Thomas W. Vastrick

Forensic Document Examiner

522 S Hunt Club Blvd #217
Apopka, FL 32703

(Main Office)

1400 Village Square Blvd #3-149
Tallahassee FL 32312

(Branch Office)

45 years of experience as a forensic document examiner

Selecting a Document Examiner

Your matter is important and you need to have the best forensic support team working for you. This does not mean that you will get the results you may want, but you can be assured that you will get the information that the evidence provides. If you do not get the best, your opposition will. For many, this will be the first time you have dealt with a forensic document examiner. Whether or not you use my services please allow me to provide you some of my personal suggestions as to what you should look for when hiring a forensic document examiner.

The single most important aspect for selecting an examiner is to not be afraid to ask questions. The first question, in my opinion, should be about training. I recommend training that;

  • Included at least two years’ worth (over 4,000 hrs) of face-to-face instruction
  • The forensic document examiner recognizes and accepts the published standards for minimum training in forensic document examiners that are published by the Scientific Working Group for Forensic Document Examination.
  • The examiner’s training officer’s training meets the published standards for training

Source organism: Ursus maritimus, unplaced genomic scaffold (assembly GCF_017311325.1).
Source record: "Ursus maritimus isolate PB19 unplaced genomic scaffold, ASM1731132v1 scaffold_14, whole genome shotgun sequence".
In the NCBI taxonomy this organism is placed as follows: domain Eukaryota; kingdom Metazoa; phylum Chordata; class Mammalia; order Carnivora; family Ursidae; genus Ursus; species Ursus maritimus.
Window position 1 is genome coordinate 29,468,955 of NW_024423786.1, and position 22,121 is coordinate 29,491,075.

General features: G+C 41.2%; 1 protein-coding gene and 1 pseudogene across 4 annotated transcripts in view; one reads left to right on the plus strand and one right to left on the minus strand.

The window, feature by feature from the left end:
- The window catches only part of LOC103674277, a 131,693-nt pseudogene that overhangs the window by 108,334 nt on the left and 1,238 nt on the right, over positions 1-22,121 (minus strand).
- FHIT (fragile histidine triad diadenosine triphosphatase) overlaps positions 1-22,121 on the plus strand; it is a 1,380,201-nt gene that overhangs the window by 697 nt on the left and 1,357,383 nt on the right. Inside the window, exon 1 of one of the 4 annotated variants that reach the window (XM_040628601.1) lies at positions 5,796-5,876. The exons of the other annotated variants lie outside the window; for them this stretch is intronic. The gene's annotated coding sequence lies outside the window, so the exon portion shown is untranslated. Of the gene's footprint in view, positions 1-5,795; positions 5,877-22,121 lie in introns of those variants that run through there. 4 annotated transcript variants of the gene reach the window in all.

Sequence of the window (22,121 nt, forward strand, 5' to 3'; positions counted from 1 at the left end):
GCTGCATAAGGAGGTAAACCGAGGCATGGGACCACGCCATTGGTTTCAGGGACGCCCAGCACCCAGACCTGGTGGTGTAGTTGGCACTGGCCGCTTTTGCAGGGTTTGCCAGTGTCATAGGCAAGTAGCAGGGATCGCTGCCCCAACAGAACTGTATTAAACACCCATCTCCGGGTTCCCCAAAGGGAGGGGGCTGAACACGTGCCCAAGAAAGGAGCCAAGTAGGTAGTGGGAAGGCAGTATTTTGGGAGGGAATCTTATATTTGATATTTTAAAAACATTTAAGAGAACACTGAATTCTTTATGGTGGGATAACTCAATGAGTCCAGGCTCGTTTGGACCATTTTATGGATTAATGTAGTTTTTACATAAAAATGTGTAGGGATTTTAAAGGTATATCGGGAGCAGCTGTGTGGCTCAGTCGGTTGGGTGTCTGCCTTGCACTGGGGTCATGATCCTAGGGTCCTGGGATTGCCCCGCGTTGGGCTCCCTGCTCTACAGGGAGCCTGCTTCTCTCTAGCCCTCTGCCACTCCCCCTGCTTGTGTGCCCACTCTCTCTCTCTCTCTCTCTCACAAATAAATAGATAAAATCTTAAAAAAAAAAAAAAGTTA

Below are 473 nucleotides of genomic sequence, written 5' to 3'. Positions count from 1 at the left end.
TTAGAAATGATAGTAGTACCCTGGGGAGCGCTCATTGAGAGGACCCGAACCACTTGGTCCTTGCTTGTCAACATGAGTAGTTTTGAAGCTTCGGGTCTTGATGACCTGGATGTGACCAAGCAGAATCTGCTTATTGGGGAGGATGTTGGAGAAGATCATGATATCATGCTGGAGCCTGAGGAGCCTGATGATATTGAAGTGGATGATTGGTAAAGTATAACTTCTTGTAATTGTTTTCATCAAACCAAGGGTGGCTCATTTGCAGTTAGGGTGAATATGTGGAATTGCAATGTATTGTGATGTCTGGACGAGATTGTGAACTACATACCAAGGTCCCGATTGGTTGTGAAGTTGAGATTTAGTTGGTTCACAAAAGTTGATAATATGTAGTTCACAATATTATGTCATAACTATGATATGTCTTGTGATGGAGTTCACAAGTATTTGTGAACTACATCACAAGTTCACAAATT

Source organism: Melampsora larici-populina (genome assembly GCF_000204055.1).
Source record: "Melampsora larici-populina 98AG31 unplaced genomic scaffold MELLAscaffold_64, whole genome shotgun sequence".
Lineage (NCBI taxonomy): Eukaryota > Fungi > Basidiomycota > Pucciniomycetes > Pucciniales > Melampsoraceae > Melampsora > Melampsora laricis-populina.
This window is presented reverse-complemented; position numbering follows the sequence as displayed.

• The examiner’s training was not principally distance learning or periodic meeting with the training officer. Only with constant oversight can a training officer assess the examiner’s methodologies and thought processes in addition to the accuracy of their conclusions.

The examiner should be certified by an independent certifying body not affiliated with the training entity. I strongly recommend the American Board of Forensic Document Examiners. ABFDE was the first certifying body and was founded in 1977 with a grant from the Law Enforcement Assistance Administration. ABFDE is the only certifying body that has amongst it Diplomates, document examiners from federal, state and large municipal crime laboratories.

The examiner should have a fully-equipped laboratory. Having access to equipment is not the same as having equipment. The basic equipment for a forensic document examination laboratory is:

  • Stereoscopic binocular microscope allowing for both microscopic examination and examination in three dimensions.

  • Spectral analysis equipment that allows for infrared reflected, infrared luminescence, and both longwave and shortwave ultraviolet fluorescence

  • Electrostatic detection device that can develop legible images of latent and shallow indented impressions in paper

  • Measuring grids for the examination of alterations to documents

  • Specialized lighting that enhances the above instrumentation

  • If your case involves field examinations, the examiner should have portable equipment designed for the full array of necessary examinations. Some equipment may not be portable so this may result in the inability to use the services of an otherwise fully capable examiner.

Graphology is the field of assessing personality from handwriting. Graphology is not accepted in courts within the United States.